Keep Rent Rules, But Ditch Rich - Poll

By MICHAEL FINNEGAN
Daily News Albany Bureau

ALBANY
New Yorkers want to keep state rent regulations in place but feel the laws should be abolished for households that earn more than $100,000 a year, a new poll showed yesterday.

Statewide, 54% of voters favor keeping the laws that limit rent hikes regulations facing a June 15 expiration that state Senate leaders have threatened not to extend.

Another 30% of New Yorkers across the state want to phase out the regulations gradually. But 9% support an immediate end, the Quinnipiac College poll found.

In New York City, where more than 2 million tenants are covered by the laws, 62% favor keeping them, 25% back a gradual phaseout and 10% want to end them immediately, the survey found.

Surprisingly, the survey also showed that 47% of upstaters favor keeping the rent laws, which cover relatively few tenants outside the five boroughs. Another 32% of upstate voters support a phaseout and 9% back an immediate end.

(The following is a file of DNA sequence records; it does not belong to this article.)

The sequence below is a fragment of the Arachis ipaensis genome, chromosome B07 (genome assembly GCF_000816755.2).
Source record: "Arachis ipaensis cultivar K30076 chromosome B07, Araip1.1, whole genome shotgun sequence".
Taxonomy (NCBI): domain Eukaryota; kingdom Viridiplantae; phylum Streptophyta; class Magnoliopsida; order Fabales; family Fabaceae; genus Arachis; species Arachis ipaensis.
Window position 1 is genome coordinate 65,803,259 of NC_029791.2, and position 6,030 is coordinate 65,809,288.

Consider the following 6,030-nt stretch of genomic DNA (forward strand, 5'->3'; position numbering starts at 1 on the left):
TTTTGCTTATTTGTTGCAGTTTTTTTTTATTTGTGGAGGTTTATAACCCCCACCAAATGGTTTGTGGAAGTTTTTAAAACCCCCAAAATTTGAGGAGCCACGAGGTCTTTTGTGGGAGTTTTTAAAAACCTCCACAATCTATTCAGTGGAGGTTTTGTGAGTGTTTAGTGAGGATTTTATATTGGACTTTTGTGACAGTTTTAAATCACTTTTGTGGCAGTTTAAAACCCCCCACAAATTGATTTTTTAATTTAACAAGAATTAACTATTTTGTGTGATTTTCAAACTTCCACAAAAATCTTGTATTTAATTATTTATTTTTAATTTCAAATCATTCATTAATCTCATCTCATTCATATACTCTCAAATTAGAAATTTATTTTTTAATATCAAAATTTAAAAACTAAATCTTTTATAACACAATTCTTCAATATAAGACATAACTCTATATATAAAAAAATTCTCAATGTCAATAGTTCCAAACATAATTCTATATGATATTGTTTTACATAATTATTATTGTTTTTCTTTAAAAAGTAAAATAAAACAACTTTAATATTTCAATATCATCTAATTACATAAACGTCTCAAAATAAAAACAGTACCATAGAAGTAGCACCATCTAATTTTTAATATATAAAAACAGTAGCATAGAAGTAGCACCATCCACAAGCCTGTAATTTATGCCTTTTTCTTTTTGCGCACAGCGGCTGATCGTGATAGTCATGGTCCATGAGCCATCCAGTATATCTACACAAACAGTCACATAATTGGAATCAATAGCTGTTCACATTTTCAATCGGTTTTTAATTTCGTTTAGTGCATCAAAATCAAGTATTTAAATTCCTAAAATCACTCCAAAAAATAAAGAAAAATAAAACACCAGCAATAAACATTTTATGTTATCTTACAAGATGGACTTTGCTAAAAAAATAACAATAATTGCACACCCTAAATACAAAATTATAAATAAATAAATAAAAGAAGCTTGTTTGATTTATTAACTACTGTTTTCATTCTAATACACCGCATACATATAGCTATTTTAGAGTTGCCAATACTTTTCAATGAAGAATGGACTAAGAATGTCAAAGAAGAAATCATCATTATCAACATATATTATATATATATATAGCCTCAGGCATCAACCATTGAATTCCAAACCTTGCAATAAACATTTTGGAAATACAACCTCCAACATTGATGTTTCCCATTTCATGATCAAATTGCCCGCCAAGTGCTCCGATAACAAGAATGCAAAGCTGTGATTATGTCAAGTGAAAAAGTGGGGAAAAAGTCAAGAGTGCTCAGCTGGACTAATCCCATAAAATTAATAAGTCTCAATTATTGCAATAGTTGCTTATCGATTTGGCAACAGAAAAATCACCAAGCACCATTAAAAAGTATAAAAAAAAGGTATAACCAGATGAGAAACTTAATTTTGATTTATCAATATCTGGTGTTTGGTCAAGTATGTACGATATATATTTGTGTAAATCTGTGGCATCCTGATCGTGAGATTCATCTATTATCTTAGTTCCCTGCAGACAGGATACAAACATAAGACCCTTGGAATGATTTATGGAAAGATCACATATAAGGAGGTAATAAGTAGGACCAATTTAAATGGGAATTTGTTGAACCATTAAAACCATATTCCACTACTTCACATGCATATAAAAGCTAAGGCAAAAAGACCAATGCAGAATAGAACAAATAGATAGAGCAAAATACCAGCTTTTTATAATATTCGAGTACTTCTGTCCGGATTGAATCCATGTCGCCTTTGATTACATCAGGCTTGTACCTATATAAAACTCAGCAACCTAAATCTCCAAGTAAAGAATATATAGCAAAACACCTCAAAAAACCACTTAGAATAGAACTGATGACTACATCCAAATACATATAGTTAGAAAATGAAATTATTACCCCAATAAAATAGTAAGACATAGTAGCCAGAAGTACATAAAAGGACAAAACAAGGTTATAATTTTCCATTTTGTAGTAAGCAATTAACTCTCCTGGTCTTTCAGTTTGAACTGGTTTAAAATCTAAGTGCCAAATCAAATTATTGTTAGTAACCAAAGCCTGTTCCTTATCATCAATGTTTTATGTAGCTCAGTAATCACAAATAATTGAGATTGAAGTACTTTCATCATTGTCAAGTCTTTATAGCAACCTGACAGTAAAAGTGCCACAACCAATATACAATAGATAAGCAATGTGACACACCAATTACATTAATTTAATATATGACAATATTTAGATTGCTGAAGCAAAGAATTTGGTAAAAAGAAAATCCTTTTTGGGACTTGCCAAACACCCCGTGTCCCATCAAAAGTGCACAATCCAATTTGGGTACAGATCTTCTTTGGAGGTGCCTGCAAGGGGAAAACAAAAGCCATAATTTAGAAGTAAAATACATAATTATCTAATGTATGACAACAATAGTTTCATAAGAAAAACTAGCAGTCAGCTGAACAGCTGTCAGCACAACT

"Even though most of the state isn't affected by legal limits on what landlords can charge, suburbanites and upstaters agree with New York City voters . . . that rent controls should be continued," said Maurice Carroll, director of Quinnipiac's Polling Institute.

State Senate Majority Leader Joe Bruno (R-Rensselaer), who has threatened to let the rent laws expire, said the poll reflected fear-mongering by tenant advocates.

He cited a recent television report as evidence.

"I saw this black woman, who certainly would have qualified as elderly, basically saying that Bruno ought to be in Alaska because he is trying to put me out of my home," Bruno said.

"Now that's coming from the tenant leaders to mobilize people like her," he said.

But Billy Easton, executive director of Tenants & Neighbors Coalition, said the poll suggested voters feel that lawmakers who oppose rent regulations have been swayed by campaign donations from landlords.

"It shows people can see this issue is about whether New York State's politicians are for sale," Easton charged.

Despite the support for rent laws, the poll also found that New Yorkers want the regulations cut back to cover only less-affluent renters.

Under current law, tenants qualify for rent protection unless their household income tops $250,000 and they rent units for more than $2,000 a month. The poll showed that 51% of New Yorkers support lowering the income limit to $100,000.

The survey of 1,071 registered voters, taken Feb. 24 to March 2, had a margin of error of 3 percentage points.

Original Story Date: 03/05/97
Original Story Section: Beyond the City